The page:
Even Known Irrelevant Information Can Bias Decision Making

If you follow me on Facebook then you know over the weekend Jane and I had a little scare that landed her in the emergency room for about three hours Saturday afternoon. Our time there included a CAT scan of her brain.

Jane had been working out Friday morning with a friend when she felt a sudden explosion (her word) in the back of her head, right in the middle. She said the pain was a 10 on a scale of 10 in the moment but quickly subsided. It did leave her with a mild headache but nothing else so she didn’t think about it anymore until the same thing happened that night.

I wasn’t aware of either episode until she told me about them late Saturday morning. We decided she should call a couple of doctor friends to get their take on the situation just to be safe. Maria, an urgent care doctor, and Mike, an ER doctor, both agreed Jane should go to the emergency room as a precaution.

About a year and a half ago one of Jane’s brothers had brain surgery for bleeding on his brain caused by a subdural hematoma. He had fallen and that caused bleeding inside his scull, which put pressure on his brain. Scary stuff. When describing the incident to our ER friend Mike, Jane mistakenly said her brother had an aneurism. Mike called a local emergency room so we would get in quickly. He also alerted the doctor on call about Jane’s situation.

As we interacted with the doctor in the emergency room he suggested a brain CAT scan based on what Jane described AND because of the information that her brother had an aneurism. Aneurisms can be heritable and therefore caution is needed with family members. The only problem was Jane’s brother didn’t have an aneurism. We confirmed that fact through a series of quick texts. However, once the ER doctor heard the word aneurism it changed his thinking and diagnosis.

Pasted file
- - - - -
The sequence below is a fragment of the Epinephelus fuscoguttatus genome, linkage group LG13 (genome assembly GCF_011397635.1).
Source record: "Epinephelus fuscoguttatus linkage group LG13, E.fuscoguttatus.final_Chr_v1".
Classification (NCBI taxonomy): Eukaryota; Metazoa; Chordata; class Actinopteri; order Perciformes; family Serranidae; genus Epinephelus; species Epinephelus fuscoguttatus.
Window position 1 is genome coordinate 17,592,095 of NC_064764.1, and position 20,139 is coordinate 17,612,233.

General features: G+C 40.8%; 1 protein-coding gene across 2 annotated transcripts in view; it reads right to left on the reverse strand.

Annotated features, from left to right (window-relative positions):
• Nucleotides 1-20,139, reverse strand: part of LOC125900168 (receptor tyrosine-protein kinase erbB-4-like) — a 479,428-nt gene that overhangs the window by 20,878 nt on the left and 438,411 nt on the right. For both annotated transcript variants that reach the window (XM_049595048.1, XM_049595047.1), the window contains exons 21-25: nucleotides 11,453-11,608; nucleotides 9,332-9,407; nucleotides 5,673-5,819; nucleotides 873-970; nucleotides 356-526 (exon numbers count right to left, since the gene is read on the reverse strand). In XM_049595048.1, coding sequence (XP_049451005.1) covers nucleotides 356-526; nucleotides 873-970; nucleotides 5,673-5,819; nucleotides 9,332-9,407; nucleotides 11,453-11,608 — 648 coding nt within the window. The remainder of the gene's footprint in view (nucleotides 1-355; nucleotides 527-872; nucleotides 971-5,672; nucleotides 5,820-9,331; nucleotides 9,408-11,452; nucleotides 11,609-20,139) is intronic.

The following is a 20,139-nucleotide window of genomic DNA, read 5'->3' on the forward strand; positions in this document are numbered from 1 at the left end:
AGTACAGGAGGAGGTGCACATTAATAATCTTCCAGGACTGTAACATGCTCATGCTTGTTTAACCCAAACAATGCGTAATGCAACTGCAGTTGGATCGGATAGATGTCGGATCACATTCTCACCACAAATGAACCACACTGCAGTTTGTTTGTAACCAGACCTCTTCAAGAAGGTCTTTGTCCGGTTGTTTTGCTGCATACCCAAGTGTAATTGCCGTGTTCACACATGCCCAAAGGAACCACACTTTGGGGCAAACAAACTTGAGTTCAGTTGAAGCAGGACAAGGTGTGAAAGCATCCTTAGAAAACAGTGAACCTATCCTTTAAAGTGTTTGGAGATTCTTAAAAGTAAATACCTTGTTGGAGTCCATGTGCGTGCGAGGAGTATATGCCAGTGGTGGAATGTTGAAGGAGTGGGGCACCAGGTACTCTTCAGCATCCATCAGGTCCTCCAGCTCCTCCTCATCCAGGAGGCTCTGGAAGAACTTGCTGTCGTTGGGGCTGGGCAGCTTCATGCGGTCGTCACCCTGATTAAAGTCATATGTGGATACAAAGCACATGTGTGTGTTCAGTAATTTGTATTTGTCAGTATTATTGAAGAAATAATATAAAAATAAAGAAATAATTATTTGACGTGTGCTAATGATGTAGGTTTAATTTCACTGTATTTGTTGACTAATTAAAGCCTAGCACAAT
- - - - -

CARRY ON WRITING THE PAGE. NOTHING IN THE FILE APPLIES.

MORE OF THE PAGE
Here’s the interesting part about the doctor’s decision making. The doctor told us if he’d not heard the word aneurism, based solely on Jane’s responses to his questions he would have just assumed she strained something while working out and would have sent her home. But his thinking had become biased by irrelevant information. I found it fascinating that this highly trained, logically thinking doctor recognized the bias in his decision making because he even said so! But he couldn’t change his thinking and recommended the CAT scan. I even confirmed, asking him, “If an aneurism had not been mentioned we would not be talking about a CAT scan, right?” He agreed. Despite discussing the irrelevant information at length we decided to go ahead with the CAT scan as a precaution. It came back normal and that gave Jane great relief.

For the most part people are emotional creatures and sometimes rationality just doesn’t cut it. We see it all the time. For example, once people hear about a shark attack they stay out of the water even though such attacks are incredibly rare and they stand a much greater chance of dying in a car accident. It does little good to rationalize with a veteran who suffers from PTSD when he hears a loud sound because his reality has been changed by prior experiences.

For Jane and the doctor the possibility of “what if” led them to a wholly different decision than they would have made otherwise. Certainty is better than uncertainty, no matter how small the odds. In the end, all three of us were more relieved than we would have been despite knowing what we knew about the irrelevant information.

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